For Immediate Release: November 13, 2018
Press Contact: Carli Kientzle at [email protected]
One Week Ago, Sprint Promised an Open and Transparent Conversation About Merger Issues, But Has Since Gone Silent While Experts Continue to Raise Alarm
Trita Parsi Implores Americans to Consider the Real Concerns of Sprint-TMobile Merger
Washington, D.C. – Sprint Spokesperson David Tovar has proven that Sprint and T-Mobile are all talk when it comes to reassuring the American people that the Sprint/T-Mobile merger won't harm American national security. After initiating a Twitter exchange with Protect America’s Wireless (PAW), Tovar went silent when questions got tough.
- Last Tuesday, PAW tweeted in refute of Sprint’s unsubstantiated claims that the merger would “enhance security,” a false claim that isn't backed by any evidence or data. Tovar responded calling for “open and transparent” discussion regarding the real and serious national security concerns the merger poses. PAW asked for Sprint to disclose if Huawei or ZTE equipment is used in their networks, and for confirmation that no Saudi or other foreign interests will be represented on the New T-Mobile board. Suddenly, Tovar wasn’t so interested in conversation. He said he refused to “debate” PAW, and ended the conversation he initiated. Unfortunately, no degree of clarity has been gained from this exchange.
In the absence of answers, members of Protect America’s Wireless (PAW) have continued to raise the alarm. In an op-ed for The American Conservative, Trita Parsi detailed concerns of Saudi involvement in tech, and within the Sprint-T-Mobile merger. He implores readers to seriously consider the national security issues raised by the merger, and ultimately hit Saudi Arabia where it hurts-- the pocketbook-- by dismantling the lockstep relationship currently held between the U.S. and Saudi Arabia.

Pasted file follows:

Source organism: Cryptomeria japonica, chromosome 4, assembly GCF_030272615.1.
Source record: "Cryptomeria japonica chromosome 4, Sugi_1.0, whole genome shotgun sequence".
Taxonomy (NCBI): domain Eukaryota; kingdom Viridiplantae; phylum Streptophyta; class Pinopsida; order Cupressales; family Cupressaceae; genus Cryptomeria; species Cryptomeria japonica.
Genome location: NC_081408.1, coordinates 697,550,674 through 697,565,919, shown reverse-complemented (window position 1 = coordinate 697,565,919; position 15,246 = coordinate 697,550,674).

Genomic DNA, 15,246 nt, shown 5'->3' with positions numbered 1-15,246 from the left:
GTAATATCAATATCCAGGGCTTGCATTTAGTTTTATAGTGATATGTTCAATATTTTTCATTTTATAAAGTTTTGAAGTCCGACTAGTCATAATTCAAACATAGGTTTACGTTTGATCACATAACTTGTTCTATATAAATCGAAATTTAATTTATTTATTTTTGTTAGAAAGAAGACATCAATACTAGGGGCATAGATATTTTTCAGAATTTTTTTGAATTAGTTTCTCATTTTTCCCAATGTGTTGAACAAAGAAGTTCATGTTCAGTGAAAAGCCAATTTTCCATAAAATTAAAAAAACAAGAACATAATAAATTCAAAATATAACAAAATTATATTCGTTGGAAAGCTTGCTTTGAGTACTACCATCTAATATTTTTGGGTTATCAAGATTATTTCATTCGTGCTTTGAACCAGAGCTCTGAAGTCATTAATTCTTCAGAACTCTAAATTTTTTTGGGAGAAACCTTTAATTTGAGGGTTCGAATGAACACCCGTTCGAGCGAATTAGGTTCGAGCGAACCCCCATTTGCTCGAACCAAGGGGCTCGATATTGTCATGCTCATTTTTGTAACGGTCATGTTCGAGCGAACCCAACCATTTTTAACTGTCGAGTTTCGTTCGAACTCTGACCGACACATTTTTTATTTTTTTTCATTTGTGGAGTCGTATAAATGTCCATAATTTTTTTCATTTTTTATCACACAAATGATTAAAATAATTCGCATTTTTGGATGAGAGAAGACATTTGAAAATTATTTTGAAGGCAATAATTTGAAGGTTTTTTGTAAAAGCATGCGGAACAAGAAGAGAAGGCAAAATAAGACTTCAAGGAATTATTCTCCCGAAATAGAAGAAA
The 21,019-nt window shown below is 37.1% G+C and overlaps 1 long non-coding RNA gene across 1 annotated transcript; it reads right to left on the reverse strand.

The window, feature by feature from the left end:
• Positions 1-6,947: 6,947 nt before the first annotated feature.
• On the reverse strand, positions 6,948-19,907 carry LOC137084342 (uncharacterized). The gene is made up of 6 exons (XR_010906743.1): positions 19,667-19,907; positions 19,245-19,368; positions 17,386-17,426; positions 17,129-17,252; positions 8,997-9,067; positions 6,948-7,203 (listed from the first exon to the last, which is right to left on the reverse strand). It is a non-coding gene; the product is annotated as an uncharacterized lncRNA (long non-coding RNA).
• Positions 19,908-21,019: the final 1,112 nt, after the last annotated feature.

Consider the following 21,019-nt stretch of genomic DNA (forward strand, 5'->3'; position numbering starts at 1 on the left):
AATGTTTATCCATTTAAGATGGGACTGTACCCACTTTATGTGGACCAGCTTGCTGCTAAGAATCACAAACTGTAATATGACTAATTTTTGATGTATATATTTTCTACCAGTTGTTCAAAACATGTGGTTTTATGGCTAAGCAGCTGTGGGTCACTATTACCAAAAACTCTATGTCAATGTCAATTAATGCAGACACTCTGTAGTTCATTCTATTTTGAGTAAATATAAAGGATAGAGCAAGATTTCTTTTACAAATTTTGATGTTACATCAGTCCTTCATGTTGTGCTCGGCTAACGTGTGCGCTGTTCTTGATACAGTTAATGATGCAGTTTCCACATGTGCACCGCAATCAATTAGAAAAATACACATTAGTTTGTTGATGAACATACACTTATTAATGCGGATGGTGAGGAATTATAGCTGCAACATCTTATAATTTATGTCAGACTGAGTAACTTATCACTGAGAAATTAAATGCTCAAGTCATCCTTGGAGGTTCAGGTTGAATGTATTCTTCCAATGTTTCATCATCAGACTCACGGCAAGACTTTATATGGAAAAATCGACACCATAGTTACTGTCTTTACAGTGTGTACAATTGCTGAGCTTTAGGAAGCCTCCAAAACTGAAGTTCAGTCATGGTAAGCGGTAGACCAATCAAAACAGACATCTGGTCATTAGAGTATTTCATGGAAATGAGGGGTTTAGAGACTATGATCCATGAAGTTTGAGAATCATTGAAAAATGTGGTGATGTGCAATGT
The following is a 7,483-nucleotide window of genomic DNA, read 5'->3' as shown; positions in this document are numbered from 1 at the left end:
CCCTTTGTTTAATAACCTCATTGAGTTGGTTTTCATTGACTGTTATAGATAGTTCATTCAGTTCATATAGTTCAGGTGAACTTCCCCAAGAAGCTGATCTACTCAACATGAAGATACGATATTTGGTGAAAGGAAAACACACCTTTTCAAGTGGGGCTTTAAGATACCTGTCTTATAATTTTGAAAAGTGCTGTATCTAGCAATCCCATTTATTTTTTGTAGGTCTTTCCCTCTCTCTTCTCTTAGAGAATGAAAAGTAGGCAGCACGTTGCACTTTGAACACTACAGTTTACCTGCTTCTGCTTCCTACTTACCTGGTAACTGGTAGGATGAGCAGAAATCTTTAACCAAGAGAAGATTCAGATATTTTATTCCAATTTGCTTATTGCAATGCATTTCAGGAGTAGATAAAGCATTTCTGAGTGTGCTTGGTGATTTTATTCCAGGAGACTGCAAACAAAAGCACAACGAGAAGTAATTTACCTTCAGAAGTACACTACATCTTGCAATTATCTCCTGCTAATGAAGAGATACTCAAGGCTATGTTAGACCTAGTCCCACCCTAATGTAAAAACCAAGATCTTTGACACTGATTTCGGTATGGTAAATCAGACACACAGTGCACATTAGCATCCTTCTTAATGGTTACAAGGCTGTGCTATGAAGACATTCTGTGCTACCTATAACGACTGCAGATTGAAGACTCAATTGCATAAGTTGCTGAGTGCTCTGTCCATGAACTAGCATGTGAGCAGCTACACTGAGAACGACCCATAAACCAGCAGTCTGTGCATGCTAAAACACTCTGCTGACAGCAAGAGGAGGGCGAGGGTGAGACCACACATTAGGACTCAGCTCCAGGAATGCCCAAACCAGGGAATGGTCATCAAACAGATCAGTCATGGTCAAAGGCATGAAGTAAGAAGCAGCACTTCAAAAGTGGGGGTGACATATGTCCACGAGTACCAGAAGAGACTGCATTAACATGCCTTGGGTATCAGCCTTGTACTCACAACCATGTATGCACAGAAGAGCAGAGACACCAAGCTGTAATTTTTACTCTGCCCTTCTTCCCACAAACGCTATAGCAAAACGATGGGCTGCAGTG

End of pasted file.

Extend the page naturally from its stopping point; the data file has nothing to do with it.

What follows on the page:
In a report by the Associated Press, Ali Al-Ahmed, PAW member, journalist, and T-Mobile customer, revealed that he has been the subject of attempted hacking and surveillance purpotrated by the Saudi’s. Al-Ahmed is a known critic of Saudi Arabia, a country known for their cyber espionage and premeditated assassinations of “enemies”. The article raises serious concern in regards to Saudi access to our networks and phones; as would be the case if the Sprint-TMobile merger is allowed to proceed.
To top it off, late last week in a piece for The Vancouver Star, Canadian experts called for Huawei to be ousted from their developing 5G networks. The call comes on the heels of an Australian report which states, “Huawei officials were pressured at some point in the past two years to provide password and network details to infiltrate a foreign system”. Sprint has used Huawei equipment in its networks, and will not say if the infrastructure has been removed, despite orders to do so five years ago. Softbank, majority owner of Sprint, still retains close ties to Huawei, and is working with the tech giant to develop 5G technology.
If one thing was proved this week, it’s that without substantial, transparent answers, the Sprint-TMobile merger cannot be allowed to proceed.
- Read the full Twitter exchange here.
- Read Trita Parsi’s op-ed here.
- Read the New York Times piece on Saudi assassinations here.
- Read the AP report on Ali Al-Ahmed here.
- Read the Vancouver Star piece here.
- Learn more about Protect America’s Wireless here.